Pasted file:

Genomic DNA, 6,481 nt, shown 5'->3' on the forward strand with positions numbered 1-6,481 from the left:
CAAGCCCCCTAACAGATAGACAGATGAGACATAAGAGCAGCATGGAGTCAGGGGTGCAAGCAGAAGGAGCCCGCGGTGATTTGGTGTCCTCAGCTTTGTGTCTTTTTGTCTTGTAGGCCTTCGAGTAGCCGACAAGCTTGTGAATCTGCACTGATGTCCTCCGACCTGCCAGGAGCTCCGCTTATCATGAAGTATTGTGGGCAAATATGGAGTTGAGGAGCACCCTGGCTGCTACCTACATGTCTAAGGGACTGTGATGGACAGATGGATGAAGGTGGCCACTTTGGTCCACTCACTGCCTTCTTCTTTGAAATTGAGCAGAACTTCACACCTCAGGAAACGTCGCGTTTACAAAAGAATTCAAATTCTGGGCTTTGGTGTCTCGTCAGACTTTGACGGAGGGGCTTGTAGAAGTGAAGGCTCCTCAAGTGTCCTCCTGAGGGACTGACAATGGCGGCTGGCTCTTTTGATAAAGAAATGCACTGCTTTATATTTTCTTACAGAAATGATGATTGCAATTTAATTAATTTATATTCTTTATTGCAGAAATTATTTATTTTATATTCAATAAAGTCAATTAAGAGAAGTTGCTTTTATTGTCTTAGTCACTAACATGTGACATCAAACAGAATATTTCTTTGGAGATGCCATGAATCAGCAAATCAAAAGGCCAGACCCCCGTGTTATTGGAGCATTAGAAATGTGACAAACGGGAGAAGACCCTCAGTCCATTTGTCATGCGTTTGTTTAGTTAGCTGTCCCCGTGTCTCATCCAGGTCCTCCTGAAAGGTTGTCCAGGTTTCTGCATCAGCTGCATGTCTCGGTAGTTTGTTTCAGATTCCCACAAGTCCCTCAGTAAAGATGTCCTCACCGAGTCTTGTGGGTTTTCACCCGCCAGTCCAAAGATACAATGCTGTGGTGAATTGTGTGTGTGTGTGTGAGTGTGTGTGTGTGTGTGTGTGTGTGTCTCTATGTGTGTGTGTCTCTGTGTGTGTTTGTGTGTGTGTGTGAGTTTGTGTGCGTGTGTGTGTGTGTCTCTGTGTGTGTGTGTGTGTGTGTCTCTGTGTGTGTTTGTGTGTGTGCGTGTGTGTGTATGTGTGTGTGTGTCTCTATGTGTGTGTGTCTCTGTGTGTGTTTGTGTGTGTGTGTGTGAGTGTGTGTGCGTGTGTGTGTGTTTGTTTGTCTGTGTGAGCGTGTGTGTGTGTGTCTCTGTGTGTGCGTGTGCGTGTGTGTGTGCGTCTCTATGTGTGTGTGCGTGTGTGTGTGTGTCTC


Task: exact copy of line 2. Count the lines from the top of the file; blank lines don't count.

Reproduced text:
CAAGCCCCCTAACAGATAGACAGATGAGACATAAGAGCAGCATGGAGTCAGGGGTGCAAGCAGAAGGAGCCCGCGGTGATTTGGTGTCCTCAGCTTTGTGTCTTTTTGTCTTGTAGGCCTTCGAGTAGCCGACAAGCTTGTGAATCTGCACTGATGTCCTCCGACCTGCCAGGAGCTCCGCTTATCATGAAGTATTGTGGGCAAATATGGAGTTGAGGAGCACCCTGGCTGCTACCTACATGTCTAAGGGACTGTGATGGACAGATGGATGAAGGTGGCCACTTTGGTCCACTCACTGCCTTCTTCTTTGAAATTGAGCAGAACTTCACACCTCAGGAAACGTCGCGTTTACAAAAGAATTCAAATTCTGGGCTTTGGTGTCTCGTCAGACTTTGACGGAGGGGCTTGTAGAAGTGAAGGCTCCTCAAGTGTCCTCCTGAGGGACTGACAATGGCGGCTGGCTCTTTTGATAAAGAAATGCACTGCTTTATATTTTCTTACAGAAATGATGATTGCAATTTAATTAATTTATATTCTTTATTGCAGAAATTATTTATTTTATATTCAATAAAGTCAATTAAGAGAAGTTGCTTTTATTGTCTTAGTCACTAACATGTGACATCAAACAGAATATTTCTTTGGAGATGCCATGAATCAGCAAATCAAAAGGCCAGACCCCCGTGTTATTGGAGCATTAGAAATGTGACAAACGGGAGAAGACCCTCAGTCCATTTGTCATGCGTTTGTTTAGTTAGCTGTCCCCGTGTCTCATCCAGGTCCTCCTGAAAGGTTGTCCAGGTTTCTGCATCAGCTGCATGTCTCGGTAGTTTGTTTCAGATTCCCACAAGTCCCTCAGTAAAGATGTCCTCACCGAGTCTTGTGGGTTTTCACCCGCCAGTCCAAAGATACAATGCTGTGGTGAATTGTGTGTGTGTGTGTGAGTGTGTGTGTGTGTGTGTGTGTGTGTCTCTATGTGTGTGTGTCTCTGTGTGTGTTTGTGTGTGTGTGTGAGTTTGTGTGCGTGTGTGTGTGTGTCTCTGTGTGTGTGTGTGTGTGTGTCTCTGTGTGTGTTTGTGTGTGTGCGTGTGTGTGTATGTGTGTGTGTGTCTCTATGTGTGTGTGTCTCTGTGTGTGTTTGTGTGTGTGTGTGTGAGTGTGTGTGCGTGTGTGTGTGTTTGTTTGTCTGTGTGAGCGTGTGTGTGTGTGTCTCTGTGTGTGCGTGTGCGTGTGTGTGTGCGTCTCTATGTGTGTGTGCGTGTGTGTGTGTGTCTC